Earlier this week I went to see a band I’ve been a long-time fan of, Blind Pilot. A folksy 6-piece, beyond standard instruments they feature an upright bass, trumpet, vibraphone, banjo, uke, dulcimer, and a large accordion-like box whose name eludes me and my google search terms.
I was not scheduled to review this show, and this cathartic creed is not designed to be a show recap. Though the show was great, when I left I was distracted by memories of some of the most obnoxious fellow concert-goers I’d ever encountered, instead of revelling in after-show glow. As someone who is constantly going to shows, I encounter tons of different crowds. I rarely find myself at the kinds of shows that involve circle pits or tossed underwear, but even then I understand that these shows have their time and place. I do, however, think that there are a few widely-accepted rules of non-punk/metal concert-going etiquette, so I’d like to compose my very own Crowd Manifesto. Read more
Every Wednesday and Thursday night music fans around the globe tune in to DJ Rossstar’s Punk Rock Show to chat with their favorite bands and be a part of something special. That something special is the brainchild of DJ Rossstar. From his humble beginnings at his college radio station, Rossstar always persevered even when the odds were stacked against him. A DIY show from the start, DJ Rossstar never had any industry hookups or inside connections. The show was a labor of love from the word go, booking his own guests and doing all of the behind the scenes work to make the show a success. With early guests like Pete Wentz from Fall Out Boy, My Chemical Romance, and Yellowcard The Punk Rock Show made lasting connections with bands on the rise.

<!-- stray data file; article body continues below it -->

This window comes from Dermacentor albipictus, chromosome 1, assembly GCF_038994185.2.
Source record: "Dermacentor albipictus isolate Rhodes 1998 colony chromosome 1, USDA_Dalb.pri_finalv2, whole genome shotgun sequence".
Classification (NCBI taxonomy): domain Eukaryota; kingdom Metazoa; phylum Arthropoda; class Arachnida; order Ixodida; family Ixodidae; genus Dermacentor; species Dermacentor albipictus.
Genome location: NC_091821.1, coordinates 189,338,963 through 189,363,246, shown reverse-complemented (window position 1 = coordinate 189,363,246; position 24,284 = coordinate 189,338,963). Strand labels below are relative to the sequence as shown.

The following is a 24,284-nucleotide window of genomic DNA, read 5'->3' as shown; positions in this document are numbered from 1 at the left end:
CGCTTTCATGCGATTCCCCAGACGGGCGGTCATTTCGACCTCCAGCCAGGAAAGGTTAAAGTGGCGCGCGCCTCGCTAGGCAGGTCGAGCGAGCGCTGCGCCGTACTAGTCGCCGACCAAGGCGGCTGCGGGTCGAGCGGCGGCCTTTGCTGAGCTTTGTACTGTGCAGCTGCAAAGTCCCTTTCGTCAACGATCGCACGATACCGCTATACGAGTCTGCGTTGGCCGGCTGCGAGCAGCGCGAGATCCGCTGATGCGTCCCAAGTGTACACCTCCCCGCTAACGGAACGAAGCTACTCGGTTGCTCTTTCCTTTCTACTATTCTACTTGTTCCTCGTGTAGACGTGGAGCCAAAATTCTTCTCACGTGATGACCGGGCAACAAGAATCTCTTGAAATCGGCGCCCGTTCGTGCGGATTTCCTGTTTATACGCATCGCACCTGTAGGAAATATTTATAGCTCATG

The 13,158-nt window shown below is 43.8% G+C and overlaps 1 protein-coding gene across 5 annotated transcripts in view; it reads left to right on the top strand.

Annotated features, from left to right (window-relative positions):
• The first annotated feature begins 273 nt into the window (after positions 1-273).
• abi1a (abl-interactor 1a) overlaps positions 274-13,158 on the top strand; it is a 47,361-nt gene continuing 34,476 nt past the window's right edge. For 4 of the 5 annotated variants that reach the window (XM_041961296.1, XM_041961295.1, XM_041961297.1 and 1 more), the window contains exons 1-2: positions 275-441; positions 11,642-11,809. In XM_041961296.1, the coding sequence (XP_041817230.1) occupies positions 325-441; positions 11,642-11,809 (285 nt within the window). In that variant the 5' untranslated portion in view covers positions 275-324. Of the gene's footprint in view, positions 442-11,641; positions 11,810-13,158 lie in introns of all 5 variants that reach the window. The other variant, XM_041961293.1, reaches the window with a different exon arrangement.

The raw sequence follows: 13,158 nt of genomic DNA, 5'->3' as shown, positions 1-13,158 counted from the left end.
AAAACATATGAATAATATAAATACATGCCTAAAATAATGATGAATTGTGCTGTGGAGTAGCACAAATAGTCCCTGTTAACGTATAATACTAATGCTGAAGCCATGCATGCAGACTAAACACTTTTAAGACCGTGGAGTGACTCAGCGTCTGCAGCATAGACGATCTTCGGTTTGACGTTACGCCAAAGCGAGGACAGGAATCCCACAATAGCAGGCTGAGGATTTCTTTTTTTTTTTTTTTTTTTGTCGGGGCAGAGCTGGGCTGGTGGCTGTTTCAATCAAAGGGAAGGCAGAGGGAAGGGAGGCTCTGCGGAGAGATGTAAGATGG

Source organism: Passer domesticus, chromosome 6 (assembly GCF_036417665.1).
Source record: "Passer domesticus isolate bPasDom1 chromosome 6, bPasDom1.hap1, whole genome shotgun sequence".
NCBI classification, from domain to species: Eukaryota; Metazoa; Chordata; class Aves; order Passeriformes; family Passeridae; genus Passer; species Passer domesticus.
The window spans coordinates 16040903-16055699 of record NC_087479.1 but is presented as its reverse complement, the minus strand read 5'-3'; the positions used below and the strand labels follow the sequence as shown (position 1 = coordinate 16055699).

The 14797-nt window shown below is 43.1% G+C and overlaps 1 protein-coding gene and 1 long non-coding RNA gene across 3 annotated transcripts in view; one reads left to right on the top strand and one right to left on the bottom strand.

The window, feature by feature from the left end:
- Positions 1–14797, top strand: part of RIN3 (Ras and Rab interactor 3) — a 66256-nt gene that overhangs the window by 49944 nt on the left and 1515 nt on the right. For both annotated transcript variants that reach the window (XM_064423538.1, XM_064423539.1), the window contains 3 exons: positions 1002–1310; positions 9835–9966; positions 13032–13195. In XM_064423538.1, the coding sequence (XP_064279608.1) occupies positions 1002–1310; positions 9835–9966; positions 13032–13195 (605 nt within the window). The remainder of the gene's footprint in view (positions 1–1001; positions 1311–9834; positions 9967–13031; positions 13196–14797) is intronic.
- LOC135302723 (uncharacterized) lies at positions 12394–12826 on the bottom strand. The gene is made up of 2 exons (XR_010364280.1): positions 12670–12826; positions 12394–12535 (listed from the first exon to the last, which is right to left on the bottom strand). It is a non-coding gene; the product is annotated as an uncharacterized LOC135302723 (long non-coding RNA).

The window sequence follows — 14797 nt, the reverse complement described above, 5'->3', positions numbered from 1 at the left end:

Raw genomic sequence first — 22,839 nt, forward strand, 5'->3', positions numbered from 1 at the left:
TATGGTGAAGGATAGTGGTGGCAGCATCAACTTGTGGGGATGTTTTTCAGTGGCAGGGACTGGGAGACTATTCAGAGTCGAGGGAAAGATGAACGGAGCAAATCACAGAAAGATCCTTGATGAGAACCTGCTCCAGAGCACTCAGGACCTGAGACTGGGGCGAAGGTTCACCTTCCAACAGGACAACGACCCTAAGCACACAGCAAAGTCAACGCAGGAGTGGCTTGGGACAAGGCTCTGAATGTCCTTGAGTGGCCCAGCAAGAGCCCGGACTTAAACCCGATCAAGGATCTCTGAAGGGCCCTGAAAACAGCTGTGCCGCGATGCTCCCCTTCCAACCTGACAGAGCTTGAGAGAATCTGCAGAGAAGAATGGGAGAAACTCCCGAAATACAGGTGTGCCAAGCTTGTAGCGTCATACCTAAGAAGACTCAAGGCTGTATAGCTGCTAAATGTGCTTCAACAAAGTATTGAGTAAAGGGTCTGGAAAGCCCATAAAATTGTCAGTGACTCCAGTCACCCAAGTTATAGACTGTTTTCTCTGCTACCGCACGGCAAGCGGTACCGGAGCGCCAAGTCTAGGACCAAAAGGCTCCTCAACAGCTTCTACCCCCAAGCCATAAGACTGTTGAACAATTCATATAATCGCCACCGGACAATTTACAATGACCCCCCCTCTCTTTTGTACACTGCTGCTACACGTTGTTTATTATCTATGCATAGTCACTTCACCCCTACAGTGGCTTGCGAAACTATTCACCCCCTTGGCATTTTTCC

Several years later and now based out of Los Angeles, DJ Rossstar’s show is more popular than ever. Bands new and old join him in his studio apartment to spread the gospel of music. With the show broadcasting online twice a week, he reaches an audience of 50 thousand people per show. And people said this wouldn’t work?
Why does it work? Well, aside from Rossstar’s passion for the music, he opens up the forum each night for fans to be interactive. Submitting their questions online and waiting for the band’s response makes them feel like a part of it all. And in the end, isn’t that all any of us really want?
We turned the tables on DJ Rossstar and put him on the receiving end of the questions. He took some time to talk to us about his road to get where he is now, his advice to anyone looking to follow in his footsteps, why he credits Green Day for his success and his take on Warped Tour this year.
Interviewed by: Mary Ouellette | July 2009
“How do I get into the music industry?” You may have asked this question to yourself at one time or another. For Amy Sciarretto and Rick Florino, authors of the book Do The Devil’s Work For Him: How To Make It In The Music Industry (And Stay In It), it’s a question they hear constantly. They decided it was time to take things into their own hands.
Both successful in an industry that can sometimes be unkind; they’ve worked their way up to a place where they are now willing to share their combined knowledge with the masses. The pair take their own real life experiences in the industry and give you the survival skills necessary to make it. Welcome to the Jungle baby….
Covering an array of topics from publicity to freelance writing this book really is the go-to read for anyone who ever felt that passion in their belly. They take into consideration the constant changes in the industry and the current economic impact as well as the core values necessary for anyone to stand out above the crowd.
The best thing about this book is that it’s written by people who are out there in the trenches on a daily basis and who are not just giving you a bunch of manufactured boardroom bunk, they’re giving you advice based off of their own personal experiences in a fun and entertaining way coupled with advice from members of bands like Korn, System of a Down and Mastodon.
Co-authors Amy Sciarretto and Rick Florino took some time to talk to us about the book and how it all fell into place.
Interviewed by: Mary Ouellette | June 2009